I feel that giving the woman the option to get free contraceptives is a great idea for woman to make a decision for their selves if they want to take the pill or what ever birth control they desire. i feel that if woman would have to pay for these then more women and teen girls would be pregnant. i feel that taking the pill is just precaution and a smart decision on not wanting to get pregnant. i feel that it is not forcing anything because of religious affiliation.

  6. Amber Nichols says:

    I think it is a great idea for women to have access to free contraceptives. There are a lot of women in the states who can’t afford to pay for contraceptives regularly; which is a shame because it doesn’t only prevent unwanted pregnancies, but offers women a lot of other health benefits such as regulate menstrual cycles, help with skin care, migraines, and numerous other health issues. I don’t think offering free contraceptives will result in increased sexual activities, because (to be honest) people will and are engaging in such activities regardless. However, I think this mandate will help with a lot unwanted and unplanned pregnancies. It could also result in a decrease in nationwide abortions and, as the article stated, lower expenses in the long run. I don’t think the government is forcing anyone because they are religious organizations opt out of the mandate if it is against their beliefs and they are not forcing individuals to take any contraceptives, but rather giving them the option to do so if they wish without the financial burden.

  7. Taysia Justus says:

    I do think that the option of free birth control for women is a good thing. I was raised in a Christian and still have these views. There is no law saying that a woman HAS to be on birth control, therefore it is up to the woman if she will choose to use it or not based on her morals and views on it. Unfortunately teen pregnancy is on a rise, and with access to free birth control I feel like this could start to be controlled. Basically, it is up to the woman if she is going to have sex or not, so it’s up to her if she will choose birth control or not. Nobody is forcing birth control upon these women.

  8. Kate Hazelbauer says:

    This is one of the most controversial issues in our society right now and I believe that women should be able to receive FREE birth control. Free birth control does NOT mean that the amount of sex will increase, it just means that the people who are having sex are have SAFE sex. People are going to have sex whether or not the women are taking birth control. I believe that religious affiliations should not have a say in whether or not the birth control should be insured and therefore free for women. It is the religious beliefs that say that unwed pregnancies are “sinful”, et cetera. However, if women could receive contraceptives free of charge, there would be fewer pregnancies, especially teen pregnancies or pregnancies due to rape. Whether to be on birth control or not is the woman’s choice and therefore the religious affiliations should have no say. Free birth control is a good thing because it beats having to pay in the range of $7.00-$32.00–some of the contraceptive options are expensive and some people just can’t afford the monthly cost.

  9. Kirstyn Behling says:

    I think that making contraceptives available to women at no cost would be extremely beneficial. I believe that if women are given the option, it will actually prove cheaper in the long run. Enabling the women to have contraceptives as an option, at the very least, makes plenty of sense to me. And regarding those groups who disagree, I feel that the people who believe that a woman’s body has the ability to “shut down” in cases of rape, etc., shouldn’t exactly be the people to tell women what they can and can not do. And just because a woman is given the option, doesn’t mean that they’re going to take it. Those who do take it will be being safer with the available contraceptives, which can only increase feminine health. I feel this would be very beneficial. It just makes sense to me.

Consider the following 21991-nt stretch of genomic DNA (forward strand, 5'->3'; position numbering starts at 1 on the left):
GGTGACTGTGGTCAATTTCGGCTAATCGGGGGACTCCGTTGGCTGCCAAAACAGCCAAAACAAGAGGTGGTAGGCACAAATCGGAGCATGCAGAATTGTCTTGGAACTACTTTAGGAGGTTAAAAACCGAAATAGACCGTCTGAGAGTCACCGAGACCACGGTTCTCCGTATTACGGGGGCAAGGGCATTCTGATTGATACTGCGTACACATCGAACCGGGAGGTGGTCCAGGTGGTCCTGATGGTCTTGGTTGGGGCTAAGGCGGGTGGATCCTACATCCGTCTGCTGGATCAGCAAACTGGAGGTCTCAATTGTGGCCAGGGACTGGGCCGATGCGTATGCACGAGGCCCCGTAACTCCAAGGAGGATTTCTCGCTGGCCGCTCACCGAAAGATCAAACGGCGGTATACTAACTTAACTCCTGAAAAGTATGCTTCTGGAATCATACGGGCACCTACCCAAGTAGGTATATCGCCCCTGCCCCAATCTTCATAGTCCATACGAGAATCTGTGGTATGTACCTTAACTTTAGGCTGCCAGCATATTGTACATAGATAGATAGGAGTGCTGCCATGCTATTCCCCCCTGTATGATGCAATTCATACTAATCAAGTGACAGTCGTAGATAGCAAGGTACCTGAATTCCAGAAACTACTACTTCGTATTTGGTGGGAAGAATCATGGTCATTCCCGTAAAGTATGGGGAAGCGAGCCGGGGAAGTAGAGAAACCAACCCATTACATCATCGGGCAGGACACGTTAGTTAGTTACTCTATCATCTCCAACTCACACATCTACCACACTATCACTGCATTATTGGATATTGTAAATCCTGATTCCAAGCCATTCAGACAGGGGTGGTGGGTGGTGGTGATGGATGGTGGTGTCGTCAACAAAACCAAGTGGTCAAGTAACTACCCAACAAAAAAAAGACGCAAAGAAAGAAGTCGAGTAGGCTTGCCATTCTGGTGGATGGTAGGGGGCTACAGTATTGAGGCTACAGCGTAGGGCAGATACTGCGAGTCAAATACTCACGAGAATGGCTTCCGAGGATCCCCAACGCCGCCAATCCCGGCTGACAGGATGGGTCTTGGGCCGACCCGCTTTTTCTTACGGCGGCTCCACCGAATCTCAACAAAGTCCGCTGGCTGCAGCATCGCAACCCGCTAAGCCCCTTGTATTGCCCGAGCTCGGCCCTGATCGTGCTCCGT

10. Kelsey Holmes says:

    I believe that insurance should cover birth control for all women. Women who can not afford birth control, or do not have free access to it, are not going to not have sex. I think women will still have sex, but it will be more unsafe than if they are on birth control. Having free access is not going to increase the amount of sexual activity, it is going to happen regardless, but at least with free access to birth control, they are doing it safely. I do not think anyone has a right to tell a woman whether she can or cannot take birth control, I believe it is a personal choice for the woman, but having the government grant access to free birth control saves the women who could not afford it, to now have access to it, lowering their chances of getting pregnant and not being able to provide for their child. This will help the continuing decline of child births, especially in teen pregnancies.

  11. Jenna Otterholt says:

    I think that the law should require “all or nothing” as far as free contraceptives go. It isn’t really fair if some companies can opt out. That makes absolutely no sense in my opinion. What is the point of making a law that only applies to certain people? It should either be all women get free contraceptives or all have to pay. I am kind of on the fence as far as that topic. As a female, I would prefer to not have to pay for birth control. On the other hand, there are a lot of women and girls for that matter that are taking advantage of the system. I think if you are responsible enough to engage in sexual activity you should be responsible enough to pay for your own birth control. Back to the first point, I contradict myself because I would be angry if I had to pay for mine. It is definitely a controversial subject.

  12. Richard Birkholz says:

    The way I look at this mandate is that it still takes away the freedom of choice.Still here we are in the 21st century with no separation between church and state,in my opinion women she aways have the choice, it is thier body.